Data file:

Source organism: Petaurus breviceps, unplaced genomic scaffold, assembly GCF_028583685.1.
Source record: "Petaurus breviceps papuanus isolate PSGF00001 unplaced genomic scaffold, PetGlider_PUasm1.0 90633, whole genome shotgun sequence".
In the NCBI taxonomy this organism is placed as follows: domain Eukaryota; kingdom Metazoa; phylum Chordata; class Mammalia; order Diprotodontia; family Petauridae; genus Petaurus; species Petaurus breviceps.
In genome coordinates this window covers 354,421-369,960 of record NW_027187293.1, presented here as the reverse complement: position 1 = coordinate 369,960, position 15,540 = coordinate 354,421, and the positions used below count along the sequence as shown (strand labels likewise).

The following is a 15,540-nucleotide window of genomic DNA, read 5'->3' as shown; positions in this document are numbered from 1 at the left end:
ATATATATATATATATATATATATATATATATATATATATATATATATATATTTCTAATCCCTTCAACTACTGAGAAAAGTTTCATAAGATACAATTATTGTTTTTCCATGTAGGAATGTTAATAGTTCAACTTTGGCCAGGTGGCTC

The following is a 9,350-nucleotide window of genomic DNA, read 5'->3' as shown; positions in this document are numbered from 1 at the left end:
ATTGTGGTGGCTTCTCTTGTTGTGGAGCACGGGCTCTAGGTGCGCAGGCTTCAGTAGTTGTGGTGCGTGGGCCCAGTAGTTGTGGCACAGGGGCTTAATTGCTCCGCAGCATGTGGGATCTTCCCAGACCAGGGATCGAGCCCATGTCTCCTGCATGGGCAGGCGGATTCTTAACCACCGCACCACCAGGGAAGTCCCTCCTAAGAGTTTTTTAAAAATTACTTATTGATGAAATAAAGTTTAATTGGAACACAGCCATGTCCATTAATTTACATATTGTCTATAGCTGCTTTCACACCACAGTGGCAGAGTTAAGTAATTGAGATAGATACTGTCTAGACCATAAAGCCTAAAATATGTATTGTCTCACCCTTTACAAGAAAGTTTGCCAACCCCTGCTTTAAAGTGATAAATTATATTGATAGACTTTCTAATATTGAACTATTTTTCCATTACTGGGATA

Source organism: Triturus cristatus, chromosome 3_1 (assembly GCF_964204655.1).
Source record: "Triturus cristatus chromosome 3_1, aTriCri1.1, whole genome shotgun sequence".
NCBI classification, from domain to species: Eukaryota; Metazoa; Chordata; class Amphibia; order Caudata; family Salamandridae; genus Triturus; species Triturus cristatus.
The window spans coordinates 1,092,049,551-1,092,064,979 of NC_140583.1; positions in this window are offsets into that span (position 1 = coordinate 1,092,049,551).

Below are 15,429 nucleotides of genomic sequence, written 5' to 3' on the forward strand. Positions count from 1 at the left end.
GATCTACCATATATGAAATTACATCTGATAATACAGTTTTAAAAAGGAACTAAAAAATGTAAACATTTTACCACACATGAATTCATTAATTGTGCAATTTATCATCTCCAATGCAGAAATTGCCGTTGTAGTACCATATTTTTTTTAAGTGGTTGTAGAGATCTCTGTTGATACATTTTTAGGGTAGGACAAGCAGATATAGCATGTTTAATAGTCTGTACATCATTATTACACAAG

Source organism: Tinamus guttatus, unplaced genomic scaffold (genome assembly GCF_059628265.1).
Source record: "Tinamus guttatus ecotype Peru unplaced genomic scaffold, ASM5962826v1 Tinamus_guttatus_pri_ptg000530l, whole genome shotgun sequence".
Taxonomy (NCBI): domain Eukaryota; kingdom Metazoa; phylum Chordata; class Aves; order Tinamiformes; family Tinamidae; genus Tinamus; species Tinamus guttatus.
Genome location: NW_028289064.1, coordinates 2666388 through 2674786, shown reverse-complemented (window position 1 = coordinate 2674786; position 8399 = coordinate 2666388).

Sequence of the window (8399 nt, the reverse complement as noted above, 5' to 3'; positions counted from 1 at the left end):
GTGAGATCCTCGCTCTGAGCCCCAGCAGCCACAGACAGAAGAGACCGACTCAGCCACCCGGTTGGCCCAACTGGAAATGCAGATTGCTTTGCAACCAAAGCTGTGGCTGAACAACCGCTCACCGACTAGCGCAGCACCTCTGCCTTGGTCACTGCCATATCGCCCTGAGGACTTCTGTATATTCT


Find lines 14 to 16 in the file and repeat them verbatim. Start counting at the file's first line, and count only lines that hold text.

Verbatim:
GATCTACCATATATGAAATTACATCTGATAATACAGTTTTAAAAAGGAACTAAAAAATGTAAACATTTTACCACACATGAATTCATTAATTGTGCAATTTATCATCTCCAATGCAGAAATTGCCGTTGTAGTACCATATTTTTTTTAAGTGGTTGTAGAGATCTCTGTTGATACATTTTTAGGGTAGGACAAGCAGATATAGCATGTTTAATAGTCTGTACATCATTATTACACAAG

Source organism: Tinamus guttatus, unplaced genomic scaffold (genome assembly GCF_059628265.1).
Source record: "Tinamus guttatus ecotype Peru unplaced genomic scaffold, ASM5962826v1 Tinamus_guttatus_pri_ptg000530l, whole genome shotgun sequence".